Is this phrase (at the bottom of a two-hour History II final examination in 1955) familiar to you? “I pledge my honor as a gentleman, that during this examination, I have neither given nor received assistance.” A classmate found it in sorting his files. When is the last time you were referred to as a gentleman? Is anyone a gentleman now?
A friend about our age does not miss in the periodic Sara Lawrence College alumni publication the absence of obituaries. “I know who my friends are and I keep in touch with them.” Should we care? What would the PAW be without them, or your social or even metaphysical existence? Some but not all the Ivy League alumni periodicals publish obits.
The PAW will be catching up for a while on a large backlog of ’57 classmate obits. Helping reduce the backlog have been NATE BACHMAN, HAL BRAYMAN, CHARLIE BRODHEAD, SAM HOLT, PHIL SULLIVAN AND BRUCE ROSBOROUGH. The catching-up process is delayed, of course, by new deaths.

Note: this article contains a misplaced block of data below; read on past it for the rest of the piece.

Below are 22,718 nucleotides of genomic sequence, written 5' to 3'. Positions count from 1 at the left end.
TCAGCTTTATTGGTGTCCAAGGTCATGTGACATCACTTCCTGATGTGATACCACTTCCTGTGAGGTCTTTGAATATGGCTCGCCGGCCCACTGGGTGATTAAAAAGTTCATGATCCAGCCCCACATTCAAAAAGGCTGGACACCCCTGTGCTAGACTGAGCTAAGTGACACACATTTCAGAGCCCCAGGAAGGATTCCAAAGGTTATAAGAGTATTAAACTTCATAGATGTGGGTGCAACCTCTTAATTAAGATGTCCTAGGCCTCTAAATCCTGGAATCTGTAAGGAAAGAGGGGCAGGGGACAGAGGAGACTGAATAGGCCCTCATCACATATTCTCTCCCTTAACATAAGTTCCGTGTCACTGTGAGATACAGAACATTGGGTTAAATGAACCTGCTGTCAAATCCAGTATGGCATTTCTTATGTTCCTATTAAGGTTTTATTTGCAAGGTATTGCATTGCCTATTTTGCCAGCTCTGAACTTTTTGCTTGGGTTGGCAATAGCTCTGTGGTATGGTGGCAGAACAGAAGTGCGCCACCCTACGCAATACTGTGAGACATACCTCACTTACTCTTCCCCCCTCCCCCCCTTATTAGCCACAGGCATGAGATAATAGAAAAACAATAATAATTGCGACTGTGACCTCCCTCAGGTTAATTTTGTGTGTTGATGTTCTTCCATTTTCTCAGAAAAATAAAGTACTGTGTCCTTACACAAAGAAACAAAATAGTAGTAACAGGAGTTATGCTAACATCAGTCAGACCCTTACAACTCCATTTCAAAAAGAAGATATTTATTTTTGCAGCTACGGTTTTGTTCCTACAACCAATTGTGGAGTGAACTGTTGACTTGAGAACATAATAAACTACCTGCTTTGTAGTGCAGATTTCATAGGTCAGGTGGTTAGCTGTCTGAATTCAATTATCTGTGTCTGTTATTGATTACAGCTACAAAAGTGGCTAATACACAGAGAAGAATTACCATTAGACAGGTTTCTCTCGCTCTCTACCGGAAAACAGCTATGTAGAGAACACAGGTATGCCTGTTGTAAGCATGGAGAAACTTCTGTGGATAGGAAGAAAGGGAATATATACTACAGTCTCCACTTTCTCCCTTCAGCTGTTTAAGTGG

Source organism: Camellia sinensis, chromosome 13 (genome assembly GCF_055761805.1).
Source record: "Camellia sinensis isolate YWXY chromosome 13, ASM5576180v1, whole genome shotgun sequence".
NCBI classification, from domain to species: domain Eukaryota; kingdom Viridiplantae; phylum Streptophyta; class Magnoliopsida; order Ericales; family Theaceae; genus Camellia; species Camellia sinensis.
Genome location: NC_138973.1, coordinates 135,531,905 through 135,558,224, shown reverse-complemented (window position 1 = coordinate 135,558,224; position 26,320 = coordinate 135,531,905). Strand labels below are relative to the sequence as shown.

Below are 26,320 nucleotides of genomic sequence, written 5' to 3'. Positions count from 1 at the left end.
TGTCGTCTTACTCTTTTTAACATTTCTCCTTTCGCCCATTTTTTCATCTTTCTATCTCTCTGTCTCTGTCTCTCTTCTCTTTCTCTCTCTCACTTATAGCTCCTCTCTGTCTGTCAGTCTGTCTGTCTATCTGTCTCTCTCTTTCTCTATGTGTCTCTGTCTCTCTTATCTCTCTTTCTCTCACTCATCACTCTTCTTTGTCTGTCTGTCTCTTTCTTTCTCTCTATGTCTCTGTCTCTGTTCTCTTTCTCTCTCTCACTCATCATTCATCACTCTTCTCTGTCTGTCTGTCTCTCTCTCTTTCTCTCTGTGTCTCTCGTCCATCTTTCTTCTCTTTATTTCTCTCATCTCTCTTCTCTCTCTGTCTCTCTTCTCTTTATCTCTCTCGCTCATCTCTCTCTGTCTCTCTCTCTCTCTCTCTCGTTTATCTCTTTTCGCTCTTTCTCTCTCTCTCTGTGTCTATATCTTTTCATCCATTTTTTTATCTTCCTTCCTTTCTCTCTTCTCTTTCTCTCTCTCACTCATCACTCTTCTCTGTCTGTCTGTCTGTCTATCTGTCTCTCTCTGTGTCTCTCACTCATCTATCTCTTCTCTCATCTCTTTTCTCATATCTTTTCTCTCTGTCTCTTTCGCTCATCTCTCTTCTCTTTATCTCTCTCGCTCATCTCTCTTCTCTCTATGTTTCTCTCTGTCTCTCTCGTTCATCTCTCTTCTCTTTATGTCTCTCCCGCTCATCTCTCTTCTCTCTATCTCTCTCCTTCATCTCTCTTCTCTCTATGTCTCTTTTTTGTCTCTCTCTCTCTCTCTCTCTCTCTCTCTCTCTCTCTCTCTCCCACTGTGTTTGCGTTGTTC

ORVILLE MANN obtained somehow a copy of an address the renowned jurist Harold Medina P’1909 gave in 1950 in which Judge Medina reminisced about his undergraduate experience. This included writing obits of his classmates (enrollment: 383) for the PAW at a time before the internet when telephone calls were if not awkward, expensive. Judge Medina wrote letters, as many as 100 of them, in an attempt to try to know the life and character of a deceased. The address is touching. It is 20 pages long and includes candid thoughts on his classmates and class spirit.